At the NATO summit in Lisbon in 2010, NATO leaders and President Karzai agreed that we would support an Afghan-led transition process. We agreed that the transition would begin in 2011 and lead to the Afghan government having full responsibility for security across the country by the end of 2014.
The United States and all of our allies and partners in Afghanistan remain fully committed to this fundamental Lisbon framework. We are committed to executing it together. And we are committed to the principle in together, out together. We came into Afghanistan together, and we will leave Afghanistan together.
The transition that we announced in Lisbon is now under way. Nearly 50 percent of the Afghan population is now living in areas where the Afghan security forces have the lead responsibility for security.
In those areas, it is the Afghans that are providing security, and it is NATO and ISAF countries and partners that are providing support. As this transition progresses, the role of the NATO forces, of U.S. forces and of our partner forces will evolve from their lead combat role to a support, advice and assist role as Afghan forces become more and more responsible for security.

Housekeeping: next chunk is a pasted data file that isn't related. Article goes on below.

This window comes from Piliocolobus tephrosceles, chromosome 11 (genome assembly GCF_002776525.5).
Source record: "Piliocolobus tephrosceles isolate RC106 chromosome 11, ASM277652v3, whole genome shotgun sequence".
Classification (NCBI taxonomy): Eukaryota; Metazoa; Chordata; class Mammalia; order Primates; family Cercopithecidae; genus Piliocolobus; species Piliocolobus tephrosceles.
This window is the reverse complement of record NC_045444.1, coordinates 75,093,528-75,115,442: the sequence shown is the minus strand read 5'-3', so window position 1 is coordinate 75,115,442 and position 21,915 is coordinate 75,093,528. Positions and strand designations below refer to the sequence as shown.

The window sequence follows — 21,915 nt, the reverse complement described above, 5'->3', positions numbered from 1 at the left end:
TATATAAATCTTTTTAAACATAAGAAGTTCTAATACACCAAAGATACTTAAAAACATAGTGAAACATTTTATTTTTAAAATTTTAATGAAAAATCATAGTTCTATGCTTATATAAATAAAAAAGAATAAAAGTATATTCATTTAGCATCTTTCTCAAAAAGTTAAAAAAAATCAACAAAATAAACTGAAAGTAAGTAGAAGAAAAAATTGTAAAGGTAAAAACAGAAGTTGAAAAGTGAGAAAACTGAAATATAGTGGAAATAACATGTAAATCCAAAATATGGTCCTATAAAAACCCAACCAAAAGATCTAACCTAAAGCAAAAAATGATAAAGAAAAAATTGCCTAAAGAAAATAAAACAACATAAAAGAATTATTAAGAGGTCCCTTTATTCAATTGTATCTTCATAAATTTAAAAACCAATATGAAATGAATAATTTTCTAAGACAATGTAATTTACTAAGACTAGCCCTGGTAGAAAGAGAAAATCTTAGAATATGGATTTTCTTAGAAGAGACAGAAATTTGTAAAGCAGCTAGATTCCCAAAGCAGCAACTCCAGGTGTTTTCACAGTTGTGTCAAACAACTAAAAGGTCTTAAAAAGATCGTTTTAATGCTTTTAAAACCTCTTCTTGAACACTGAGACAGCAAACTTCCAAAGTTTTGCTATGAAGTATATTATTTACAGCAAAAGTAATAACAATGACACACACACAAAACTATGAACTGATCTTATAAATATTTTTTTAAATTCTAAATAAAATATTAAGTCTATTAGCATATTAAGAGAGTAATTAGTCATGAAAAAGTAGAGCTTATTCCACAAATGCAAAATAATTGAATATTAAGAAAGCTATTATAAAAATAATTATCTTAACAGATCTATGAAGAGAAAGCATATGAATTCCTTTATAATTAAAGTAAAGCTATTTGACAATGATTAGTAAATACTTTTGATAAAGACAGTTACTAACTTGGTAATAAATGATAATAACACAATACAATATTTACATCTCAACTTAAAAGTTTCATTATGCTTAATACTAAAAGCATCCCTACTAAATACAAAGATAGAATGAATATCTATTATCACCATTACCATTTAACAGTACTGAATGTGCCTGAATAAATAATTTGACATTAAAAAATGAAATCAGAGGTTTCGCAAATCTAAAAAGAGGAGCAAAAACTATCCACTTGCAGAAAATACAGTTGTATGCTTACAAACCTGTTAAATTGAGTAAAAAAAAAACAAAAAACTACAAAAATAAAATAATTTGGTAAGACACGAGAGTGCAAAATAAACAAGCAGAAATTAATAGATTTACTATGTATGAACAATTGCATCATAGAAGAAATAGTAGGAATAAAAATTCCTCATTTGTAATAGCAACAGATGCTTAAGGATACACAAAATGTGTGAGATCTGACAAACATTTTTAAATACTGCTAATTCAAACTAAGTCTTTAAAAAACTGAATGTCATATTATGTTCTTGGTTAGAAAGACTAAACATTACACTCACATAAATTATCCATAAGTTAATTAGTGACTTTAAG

During this entire transition period, however, until the end of 2014, NATO’s forces, including American forces, will continue to be fully combat ready and will conduct combat operations as needed and as required.
Now when President Obama last June announced that he would host the NATO summit in this wonderful town this May, he said that at the summit leaders would define the next phase of transition. And in the lead-up to the summit in 80 days, we are engaged in active consultations and close coordination with our ISAF and Afghan partners about how a shift in mission can occur most effectively within the Lisbon framework.
Ultimately, any final decision on transition and how that next phase will be implemented will be made by President Obama and his fellow leaders here in Chicago on May 21st.